Google has recently come up with another change to its powerful and enormously influential search algorithm. As usual, they gave it a cute name that utterly belies its bite. Like Panda, also cutely named, Penguin has had a devastating effect on more than a few websites. Other have reported little or no changes to their ranking, but some have definitely been affected. Penguin basically made a two pronged attack at websites that were engaging in “Shady” SEO practices revolving around content keyword stuffing and link practices that ran contrary to Google’s general policies. Mainly, the affected websites were those that had overemphasized keyword stuffed content that was designed for Google’s search bots instead of human readers and websites that had created inbound links throughways that aren’t organic.
Either way, the effect has been noticed and commented on heavily. A lot of website owners have become worried about their own SEO and site structure; some of them without a good reason. Let’s go over what Penguin meant, how it will affect/not affect your site and what you can do to keep following the kind of good SEO that won’t put you at risk of disappearing from the search index.
Content Based SEO and Penguin
The Penguin update dealt harshly with websites whose content was stuffed with way too many repetitive keywords and key-phrases for it to seem natural. This hit hardest against those pages that had obviously been designed by their owners more for search bot reading than for attractiveness to human visitors. Although many people concerned with SEO obsessed with “keyword density”, ultimately it was going too far with this very concept that got nailed by Penguin in many cases. Human readers easily get turned off by overly repetitive use of the same or similar words, but that didn’t stop ranking hungry content spamming by many website owners.
Google is interested in seeing higher rankings for pages that have valuable and informative content to offer. They try to measure this through their algorithm and the search spiders that work off of it. Obviously, an algorithm can’t objectively decide what is informative and valuable content vs. what isn’t, but one way of getting an idea is by analyzing if keyword density is larger than what would appear in naturally written text. This may have also hit quite a few otherwise honest SEO efforts hard because they were misinformed about how to use keywords and phrases.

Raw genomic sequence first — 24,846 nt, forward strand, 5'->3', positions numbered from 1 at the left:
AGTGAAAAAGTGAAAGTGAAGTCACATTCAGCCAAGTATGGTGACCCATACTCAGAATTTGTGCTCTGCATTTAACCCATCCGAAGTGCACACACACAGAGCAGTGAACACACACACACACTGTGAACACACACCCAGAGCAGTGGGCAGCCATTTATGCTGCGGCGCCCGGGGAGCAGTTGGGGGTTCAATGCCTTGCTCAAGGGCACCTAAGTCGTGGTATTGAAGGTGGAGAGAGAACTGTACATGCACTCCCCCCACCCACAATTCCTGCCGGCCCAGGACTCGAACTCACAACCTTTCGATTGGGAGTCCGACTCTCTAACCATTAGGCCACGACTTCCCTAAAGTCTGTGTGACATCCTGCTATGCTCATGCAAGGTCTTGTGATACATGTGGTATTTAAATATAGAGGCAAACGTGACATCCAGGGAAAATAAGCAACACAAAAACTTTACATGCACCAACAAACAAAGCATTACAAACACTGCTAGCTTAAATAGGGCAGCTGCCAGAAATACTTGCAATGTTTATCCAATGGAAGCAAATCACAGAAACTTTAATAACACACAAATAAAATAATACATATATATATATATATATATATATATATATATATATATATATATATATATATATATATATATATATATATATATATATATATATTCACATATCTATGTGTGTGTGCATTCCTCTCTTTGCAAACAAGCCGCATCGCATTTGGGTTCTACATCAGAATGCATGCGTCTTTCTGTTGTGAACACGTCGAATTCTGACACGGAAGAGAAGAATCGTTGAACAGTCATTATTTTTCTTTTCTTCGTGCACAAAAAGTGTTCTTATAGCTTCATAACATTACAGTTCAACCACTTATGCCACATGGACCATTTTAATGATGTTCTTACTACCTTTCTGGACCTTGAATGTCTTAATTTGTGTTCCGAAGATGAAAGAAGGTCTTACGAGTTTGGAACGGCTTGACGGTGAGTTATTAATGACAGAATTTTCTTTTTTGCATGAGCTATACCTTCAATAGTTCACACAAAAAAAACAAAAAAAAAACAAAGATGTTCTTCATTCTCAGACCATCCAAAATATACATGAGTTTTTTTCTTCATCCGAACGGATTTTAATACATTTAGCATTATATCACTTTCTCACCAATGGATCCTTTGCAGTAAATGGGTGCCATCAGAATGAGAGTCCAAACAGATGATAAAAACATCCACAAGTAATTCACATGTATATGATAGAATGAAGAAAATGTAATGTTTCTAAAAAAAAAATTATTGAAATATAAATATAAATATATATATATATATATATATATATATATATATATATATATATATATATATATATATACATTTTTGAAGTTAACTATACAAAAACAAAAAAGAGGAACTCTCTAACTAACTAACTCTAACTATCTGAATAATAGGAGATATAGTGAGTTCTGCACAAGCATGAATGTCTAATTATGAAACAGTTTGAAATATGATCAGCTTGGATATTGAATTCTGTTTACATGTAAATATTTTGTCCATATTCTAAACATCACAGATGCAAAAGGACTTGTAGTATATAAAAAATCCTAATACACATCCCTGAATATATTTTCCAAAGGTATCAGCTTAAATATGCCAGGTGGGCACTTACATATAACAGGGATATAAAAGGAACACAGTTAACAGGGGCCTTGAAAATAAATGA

Content SEO Best Practices
The best policy to avoid being nailed by the algorithm change would have been a strict policy of informative, naturally fluid text that’s concise and packed with solid information. This will naturally attract human readers and if the content is making a real effort to cover its given topic well, it will also naturally contain an ideal amount of keywords and key-phrases without sounding strange.
Link Building and Penguin
Penguin’s second level of attack was against suspicious and spammy link building practices. Penguin attacked link building that didn’t rely on natural link spreading. People who were hit by the algorithm change had done several things they shouldn’t have: The first of these was using anchor text on inbound links that was identical to a keyword or phrase the site was trying to rank for. Usually these exact anchor text links were bought from other sites or received through a link exchange offer between both sites.
Another tactic that Penguin punished was creating large volumes of inbound links by submitting content or the links alone for a website to numerous content mills with their own low quality content and no clear relevance to the site owner’s niche. Inbound links from malware websites, spam pages, porn sites and warez web pages were also punished. The common theme for this tactic was that website owners were trying to farm out large amounts of inbound links from websites that were suspicious, had low content quality and had no direct relevance to the original websites own content.
Link Building SEO Best Practices
If you’re following good SEO policies, than you’re also trying to create a website with real content, product or service value -a site that people in your niche want to visit and share with their friends by linking to it. Furthermore, if you’re perceived as an expert in your field, you will either be invited to guest post on other blogs or will be accepted if you make an offer to do it. This creates organic inbound links from other pages that are relevant to your niche. This is what Google likes.
The ideal policy with regards to link building would be to follow the advice above and create interesting pages that people naturally share while at the same time increasing your own reputation so others in your niche say yes when you offer to create guest posts on their blogs or ask that a link to your site be posted on their websites.
You should also not worry about creating inbound links that are anchor worded exactly the same as your own ideal keywords; instead, try to link with whatever has general relevance to your niche search terms and be free of worries.
Ultimately, don’t rush your DIY SEO, stick to honest organic policies and remove the stress of suddenly finding yourself de-ranked or even delisted from Google’s pages.
John Stallworth is a longtime tech writer and has worked in the tech industry for over two decades. When he’s not busy writing, you can find John reviewing companies who offer insurance for renters or touring the shores of Lake Superior in his homemade sailboat.